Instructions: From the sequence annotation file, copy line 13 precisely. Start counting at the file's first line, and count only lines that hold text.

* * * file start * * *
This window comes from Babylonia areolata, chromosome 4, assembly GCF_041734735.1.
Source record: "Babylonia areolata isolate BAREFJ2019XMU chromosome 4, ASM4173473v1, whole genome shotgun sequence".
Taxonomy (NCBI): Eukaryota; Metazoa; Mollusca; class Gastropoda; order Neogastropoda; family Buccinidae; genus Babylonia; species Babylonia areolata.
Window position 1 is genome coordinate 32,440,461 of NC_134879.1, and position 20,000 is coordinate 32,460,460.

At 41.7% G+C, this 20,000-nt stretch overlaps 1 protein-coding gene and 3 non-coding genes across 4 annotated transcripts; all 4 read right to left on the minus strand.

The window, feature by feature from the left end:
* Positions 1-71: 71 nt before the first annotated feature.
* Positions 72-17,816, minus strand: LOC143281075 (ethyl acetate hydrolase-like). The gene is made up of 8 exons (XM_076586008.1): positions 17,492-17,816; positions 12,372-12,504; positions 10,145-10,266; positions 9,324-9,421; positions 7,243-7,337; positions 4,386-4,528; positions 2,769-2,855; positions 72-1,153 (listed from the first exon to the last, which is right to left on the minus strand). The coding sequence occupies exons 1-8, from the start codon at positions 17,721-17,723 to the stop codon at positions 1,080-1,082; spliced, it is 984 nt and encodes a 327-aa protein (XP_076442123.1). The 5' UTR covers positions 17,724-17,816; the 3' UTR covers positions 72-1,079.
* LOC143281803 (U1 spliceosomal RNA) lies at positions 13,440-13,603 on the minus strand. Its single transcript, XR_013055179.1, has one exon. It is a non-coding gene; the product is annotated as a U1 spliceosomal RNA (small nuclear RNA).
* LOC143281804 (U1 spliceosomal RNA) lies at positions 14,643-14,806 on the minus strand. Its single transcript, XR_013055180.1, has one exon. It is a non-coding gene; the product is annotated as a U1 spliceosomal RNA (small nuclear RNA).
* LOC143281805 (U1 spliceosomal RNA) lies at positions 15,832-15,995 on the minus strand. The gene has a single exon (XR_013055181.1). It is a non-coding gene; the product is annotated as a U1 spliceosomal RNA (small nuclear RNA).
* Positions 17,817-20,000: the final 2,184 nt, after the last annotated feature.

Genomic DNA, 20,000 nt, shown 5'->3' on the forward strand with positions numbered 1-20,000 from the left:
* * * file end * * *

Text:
Genomic DNA, 20,000 nt, shown 5'->3' on the forward strand with positions numbered 1-20,000 from the left: